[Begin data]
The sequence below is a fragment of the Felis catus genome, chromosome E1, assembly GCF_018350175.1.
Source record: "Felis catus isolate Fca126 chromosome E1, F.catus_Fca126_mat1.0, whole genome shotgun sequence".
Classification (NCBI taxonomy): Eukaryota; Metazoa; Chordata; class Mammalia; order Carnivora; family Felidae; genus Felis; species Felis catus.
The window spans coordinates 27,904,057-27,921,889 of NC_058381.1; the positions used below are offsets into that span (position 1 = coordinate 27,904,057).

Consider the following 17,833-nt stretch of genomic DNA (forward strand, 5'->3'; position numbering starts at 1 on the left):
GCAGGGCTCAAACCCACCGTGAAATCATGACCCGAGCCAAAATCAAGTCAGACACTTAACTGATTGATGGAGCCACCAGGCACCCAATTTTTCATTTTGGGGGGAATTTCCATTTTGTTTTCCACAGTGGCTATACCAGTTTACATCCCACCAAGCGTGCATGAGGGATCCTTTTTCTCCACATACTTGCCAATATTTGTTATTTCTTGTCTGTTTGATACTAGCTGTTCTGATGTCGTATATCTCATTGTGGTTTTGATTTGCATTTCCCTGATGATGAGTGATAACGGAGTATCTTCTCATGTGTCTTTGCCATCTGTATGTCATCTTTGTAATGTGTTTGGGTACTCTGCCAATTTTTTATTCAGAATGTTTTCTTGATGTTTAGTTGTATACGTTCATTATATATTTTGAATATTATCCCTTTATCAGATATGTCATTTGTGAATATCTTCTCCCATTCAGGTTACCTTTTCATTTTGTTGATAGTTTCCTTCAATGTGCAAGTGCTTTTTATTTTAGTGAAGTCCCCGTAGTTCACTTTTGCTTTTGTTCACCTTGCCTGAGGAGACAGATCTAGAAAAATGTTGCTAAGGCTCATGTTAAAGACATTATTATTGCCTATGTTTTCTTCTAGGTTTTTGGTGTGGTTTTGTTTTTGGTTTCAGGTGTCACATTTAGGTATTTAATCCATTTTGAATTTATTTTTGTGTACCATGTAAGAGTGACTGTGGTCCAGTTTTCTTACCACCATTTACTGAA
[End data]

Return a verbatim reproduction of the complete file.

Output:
The sequence below is a fragment of the Felis catus genome, chromosome E1, assembly GCF_018350175.1.
Source record: "Felis catus isolate Fca126 chromosome E1, F.catus_Fca126_mat1.0, whole genome shotgun sequence".
Classification (NCBI taxonomy): Eukaryota; Metazoa; Chordata; class Mammalia; order Carnivora; family Felidae; genus Felis; species Felis catus.
The window spans coordinates 27,904,057-27,921,889 of NC_058381.1; the positions used below are offsets into that span (position 1 = coordinate 27,904,057).

Consider the following 17,833-nt stretch of genomic DNA (forward strand, 5'->3'; position numbering starts at 1 on the left):
GCAGGGCTCAAACCCACCGTGAAATCATGACCCGAGCCAAAATCAAGTCAGACACTTAACTGATTGATGGAGCCACCAGGCACCCAATTTTTCATTTTGGGGGGAATTTCCATTTTGTTTTCCACAGTGGCTATACCAGTTTACATCCCACCAAGCGTGCATGAGGGATCCTTTTTCTCCACATACTTGCCAATATTTGTTATTTCTTGTCTGTTTGATACTAGCTGTTCTGATGTCGTATATCTCATTGTGGTTTTGATTTGCATTTCCCTGATGATGAGTGATAACGGAGTATCTTCTCATGTGTCTTTGCCATCTGTATGTCATCTTTGTAATGTGTTTGGGTACTCTGCCAATTTTTTATTCAGAATGTTTTCTTGATGTTTAGTTGTATACGTTCATTATATATTTTGAATATTATCCCTTTATCAGATATGTCATTTGTGAATATCTTCTCCCATTCAGGTTACCTTTTCATTTTGTTGATAGTTTCCTTCAATGTGCAAGTGCTTTTTATTTTAGTGAAGTCCCCGTAGTTCACTTTTGCTTTTGTTCACCTTGCCTGAGGAGACAGATCTAGAAAAATGTTGCTAAGGCTCATGTTAAAGACATTATTATTGCCTATGTTTTCTTCTAGGTTTTTGGTGTGGTTTTGTTTTTGGTTTCAGGTGTCACATTTAGGTATTTAATCCATTTTGAATTTATTTTTGTGTACCATGTAAGAGTGACTGTGGTCCAGTTTTCTTACCACCATTTACTGAA